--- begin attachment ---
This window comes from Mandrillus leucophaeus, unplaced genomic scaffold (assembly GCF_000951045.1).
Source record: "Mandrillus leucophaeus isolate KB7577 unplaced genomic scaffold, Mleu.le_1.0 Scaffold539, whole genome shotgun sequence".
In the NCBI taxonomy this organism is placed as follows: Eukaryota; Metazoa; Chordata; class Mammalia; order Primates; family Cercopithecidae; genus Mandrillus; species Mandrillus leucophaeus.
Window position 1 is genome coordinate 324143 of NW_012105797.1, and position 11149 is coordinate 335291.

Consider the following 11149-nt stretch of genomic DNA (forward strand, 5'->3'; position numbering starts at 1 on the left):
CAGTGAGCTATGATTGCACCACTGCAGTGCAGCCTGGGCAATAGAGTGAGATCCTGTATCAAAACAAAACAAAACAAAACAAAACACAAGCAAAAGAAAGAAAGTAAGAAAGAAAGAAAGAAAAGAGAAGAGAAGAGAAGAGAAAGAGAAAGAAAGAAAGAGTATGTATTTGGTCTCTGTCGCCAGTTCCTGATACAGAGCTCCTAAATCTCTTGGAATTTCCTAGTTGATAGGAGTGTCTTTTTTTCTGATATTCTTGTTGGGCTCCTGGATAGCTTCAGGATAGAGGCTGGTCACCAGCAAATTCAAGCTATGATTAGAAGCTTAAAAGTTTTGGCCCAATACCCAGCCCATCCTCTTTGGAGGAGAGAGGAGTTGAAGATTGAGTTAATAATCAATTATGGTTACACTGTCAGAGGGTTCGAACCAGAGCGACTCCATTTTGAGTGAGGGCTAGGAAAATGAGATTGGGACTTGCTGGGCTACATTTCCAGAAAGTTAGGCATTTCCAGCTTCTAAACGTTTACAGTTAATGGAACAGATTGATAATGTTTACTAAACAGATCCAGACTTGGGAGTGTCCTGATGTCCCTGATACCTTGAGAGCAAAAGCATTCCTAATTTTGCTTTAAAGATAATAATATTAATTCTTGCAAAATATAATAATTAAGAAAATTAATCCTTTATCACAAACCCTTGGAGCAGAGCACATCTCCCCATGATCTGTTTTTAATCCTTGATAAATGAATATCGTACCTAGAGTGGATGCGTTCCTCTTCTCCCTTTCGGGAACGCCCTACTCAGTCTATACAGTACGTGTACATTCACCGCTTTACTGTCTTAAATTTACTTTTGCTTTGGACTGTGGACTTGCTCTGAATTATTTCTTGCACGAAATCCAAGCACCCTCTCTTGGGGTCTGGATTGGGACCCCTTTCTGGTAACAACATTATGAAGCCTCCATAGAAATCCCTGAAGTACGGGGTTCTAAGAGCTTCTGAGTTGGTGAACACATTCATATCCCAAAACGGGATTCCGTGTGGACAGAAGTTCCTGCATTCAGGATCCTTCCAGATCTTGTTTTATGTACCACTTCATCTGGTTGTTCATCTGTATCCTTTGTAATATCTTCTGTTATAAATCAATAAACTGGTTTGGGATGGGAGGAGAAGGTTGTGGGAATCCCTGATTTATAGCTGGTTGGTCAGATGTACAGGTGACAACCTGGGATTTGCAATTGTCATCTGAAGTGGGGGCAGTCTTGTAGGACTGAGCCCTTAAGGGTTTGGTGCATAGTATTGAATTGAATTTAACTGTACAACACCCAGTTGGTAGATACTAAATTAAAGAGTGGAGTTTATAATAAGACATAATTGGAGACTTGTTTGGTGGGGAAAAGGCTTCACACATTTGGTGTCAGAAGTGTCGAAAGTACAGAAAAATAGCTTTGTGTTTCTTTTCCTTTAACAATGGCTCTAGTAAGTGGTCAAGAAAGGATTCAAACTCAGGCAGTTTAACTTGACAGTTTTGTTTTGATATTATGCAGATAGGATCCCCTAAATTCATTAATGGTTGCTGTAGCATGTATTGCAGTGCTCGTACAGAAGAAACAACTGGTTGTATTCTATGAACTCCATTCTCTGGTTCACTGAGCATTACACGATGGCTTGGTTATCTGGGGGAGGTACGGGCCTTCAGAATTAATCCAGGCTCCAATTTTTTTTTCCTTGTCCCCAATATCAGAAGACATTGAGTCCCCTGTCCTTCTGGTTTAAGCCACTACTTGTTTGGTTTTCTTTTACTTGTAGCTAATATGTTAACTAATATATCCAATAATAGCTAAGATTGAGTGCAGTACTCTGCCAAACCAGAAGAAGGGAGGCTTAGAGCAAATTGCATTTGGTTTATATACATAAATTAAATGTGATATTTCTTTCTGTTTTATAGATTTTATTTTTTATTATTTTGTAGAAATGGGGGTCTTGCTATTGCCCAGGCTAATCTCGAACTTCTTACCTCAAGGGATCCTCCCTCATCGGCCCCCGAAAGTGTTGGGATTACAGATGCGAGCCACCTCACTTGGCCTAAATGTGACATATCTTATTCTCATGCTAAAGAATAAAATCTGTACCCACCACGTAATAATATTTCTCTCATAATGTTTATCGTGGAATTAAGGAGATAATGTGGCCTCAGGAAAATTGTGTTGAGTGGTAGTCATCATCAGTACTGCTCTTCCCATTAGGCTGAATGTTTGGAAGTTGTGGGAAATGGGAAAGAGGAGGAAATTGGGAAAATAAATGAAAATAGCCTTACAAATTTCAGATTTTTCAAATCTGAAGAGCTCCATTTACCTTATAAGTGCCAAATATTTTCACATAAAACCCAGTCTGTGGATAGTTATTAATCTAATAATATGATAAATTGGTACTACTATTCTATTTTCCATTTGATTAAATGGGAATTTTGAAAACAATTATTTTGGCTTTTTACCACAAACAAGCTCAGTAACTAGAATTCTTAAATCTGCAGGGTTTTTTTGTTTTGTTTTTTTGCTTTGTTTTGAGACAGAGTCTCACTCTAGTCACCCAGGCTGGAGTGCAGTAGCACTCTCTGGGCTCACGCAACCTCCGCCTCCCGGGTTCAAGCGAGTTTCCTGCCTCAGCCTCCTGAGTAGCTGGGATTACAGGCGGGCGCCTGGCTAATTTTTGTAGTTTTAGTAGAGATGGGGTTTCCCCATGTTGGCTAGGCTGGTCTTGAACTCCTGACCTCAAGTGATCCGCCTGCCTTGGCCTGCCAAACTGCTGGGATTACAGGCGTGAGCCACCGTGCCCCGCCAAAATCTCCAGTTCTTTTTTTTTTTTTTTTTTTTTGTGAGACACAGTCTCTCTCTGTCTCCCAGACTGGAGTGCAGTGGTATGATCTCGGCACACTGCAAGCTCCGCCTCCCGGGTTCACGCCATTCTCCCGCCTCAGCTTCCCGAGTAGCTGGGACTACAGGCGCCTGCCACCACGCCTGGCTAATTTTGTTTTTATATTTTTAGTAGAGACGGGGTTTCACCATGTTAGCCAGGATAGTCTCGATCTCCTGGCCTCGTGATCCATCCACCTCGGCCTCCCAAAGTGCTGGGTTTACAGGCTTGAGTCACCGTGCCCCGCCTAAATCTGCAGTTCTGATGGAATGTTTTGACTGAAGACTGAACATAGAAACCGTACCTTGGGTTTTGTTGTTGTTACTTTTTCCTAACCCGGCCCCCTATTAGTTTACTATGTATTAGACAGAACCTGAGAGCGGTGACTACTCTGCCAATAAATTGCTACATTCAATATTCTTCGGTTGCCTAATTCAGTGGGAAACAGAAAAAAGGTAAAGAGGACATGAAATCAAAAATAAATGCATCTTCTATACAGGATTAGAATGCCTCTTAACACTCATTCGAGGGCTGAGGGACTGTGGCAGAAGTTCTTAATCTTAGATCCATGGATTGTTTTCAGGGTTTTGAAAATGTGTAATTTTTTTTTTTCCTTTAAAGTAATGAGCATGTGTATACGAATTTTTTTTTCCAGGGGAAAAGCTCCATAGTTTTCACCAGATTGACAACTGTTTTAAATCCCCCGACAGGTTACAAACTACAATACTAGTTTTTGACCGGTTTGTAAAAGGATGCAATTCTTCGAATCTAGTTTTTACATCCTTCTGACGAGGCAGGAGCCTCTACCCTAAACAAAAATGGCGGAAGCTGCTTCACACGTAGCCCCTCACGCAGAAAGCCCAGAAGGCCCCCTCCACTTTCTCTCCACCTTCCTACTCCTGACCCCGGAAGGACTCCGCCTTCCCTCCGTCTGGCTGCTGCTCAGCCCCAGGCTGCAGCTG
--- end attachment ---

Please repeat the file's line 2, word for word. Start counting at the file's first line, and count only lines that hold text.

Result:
Source record: "Mandrillus leucophaeus isolate KB7577 unplaced genomic scaffold, Mleu.le_1.0 Scaffold539, whole genome shotgun sequence".